Estrada scolds Maceda; LP warns of ‘Arroyo option’
By Philip Tubeza, Christian V. Esguerra
Philippine Daily Inquirer
MANILA, Philippines—Be careful what you wish for.
Former President Joseph Estrada Thursday said he scolded former Sen. Ernesto Maceda for coming up with that “kalokohan (nonsense)”.
Maceda, Estrada’s campaign manager, said on Tuesday that supporting Estrada may be the Arroyo administration’s “only option” if it wants to prevent an Aquino victory.
He came out with the scenario to explain how Estrada could still overtake Sen. Benigno “Noynoy” Aquino III, a consistent front-runner in the major surveys of presidential contenders.
Estrada would be sinking his own ship if he’s open to an alliance with the Arroyo administration just to boost his chances against the Liberal Party (LP) standard-bearer.
LP director general Chito Gascon Thursday had this bit of advice for Estrada, in effect telling the 73-year-old opposition leader to junk the Maceda suggestion.
Gascon said the widespread unpopularity of President Gloria Macapagal-Arroyo would spell doom for any presidential candidate she would support.
He cited as an example the falling survey numbers of Nacionalista Party (NP) standard-bearer Senator Manuel Villar, who had been rumored early in the campaign season to be Ms Arroyo’s “secret candidate” and not administration candidate Gilbert “Gibo” Teodoro. The Villar and Arroyo camps had denied forging an alliance.
“Now that a clear win by Senator Noy is imminent, it could very well be logical for this unrepentant regime to swing their support to former President Estrada in an anybody-but-Noynoy game plan,” Gascon said in a statement.
“But we all know that an Arroyo endorsement will only bring down Estrada and help the chances of Sen. Villar instead, so I don’t think this last card, a Plan C, is going to play out on May 10,” he said.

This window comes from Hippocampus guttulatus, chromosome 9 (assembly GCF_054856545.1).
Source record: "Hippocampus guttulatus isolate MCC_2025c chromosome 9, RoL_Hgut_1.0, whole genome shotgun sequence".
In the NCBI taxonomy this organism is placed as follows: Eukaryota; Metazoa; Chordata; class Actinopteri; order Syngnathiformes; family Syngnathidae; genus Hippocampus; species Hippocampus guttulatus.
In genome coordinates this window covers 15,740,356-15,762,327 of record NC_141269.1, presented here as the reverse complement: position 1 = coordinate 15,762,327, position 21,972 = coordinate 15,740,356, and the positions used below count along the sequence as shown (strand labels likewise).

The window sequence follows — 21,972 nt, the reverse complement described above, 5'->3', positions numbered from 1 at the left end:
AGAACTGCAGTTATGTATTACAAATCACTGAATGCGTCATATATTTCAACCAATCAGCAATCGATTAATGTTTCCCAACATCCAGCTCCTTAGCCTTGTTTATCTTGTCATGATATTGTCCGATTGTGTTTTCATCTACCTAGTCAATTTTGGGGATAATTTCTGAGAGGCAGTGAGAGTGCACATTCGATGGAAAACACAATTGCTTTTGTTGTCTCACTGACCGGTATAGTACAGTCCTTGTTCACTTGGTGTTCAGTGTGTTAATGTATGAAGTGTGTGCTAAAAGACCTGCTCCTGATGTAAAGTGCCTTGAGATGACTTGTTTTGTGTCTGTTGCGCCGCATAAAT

In an Inquirer interview, an angry Estrada said he immediately confronted Maceda after reading about the latter’s statement.
“How can that be! It irritates me just to hear that name (of the President),” Estrada said in Filipino.
“She grabbed power and then threw me in jail,” said Estrada, who was ousted in a people power uprising in 2001, detained for six years, and convicted of plunder in 2007. His successor, Ms Arroyo, granted him pardon a month after his conviction.
Estrada said Maceda issued the statement without his clearance, and that his chief campaigner probably thought he could do that because “he is older than me.”
The day the story came out, text messages began circulating claiming that Estrada—not Villar—was now Malacañang’s “pet” in the presidential derby. Estrada dismissed these as black propaganda.
‘She almost ruined my life’
“Maybe it’s Maceda-Arroyo,” he said, and not really “Villarroyo,” the buzzword coined by critics to describe the alleged Villar-Arroyo partnership.
Estrada said it would be “impossible” for him to accept help from someone whom he had been denouncing in his campaign speeches as one of the conspirators behind his ouster from Malacañang.
“I might as well lose than join her. She almost ruined my life,” he said.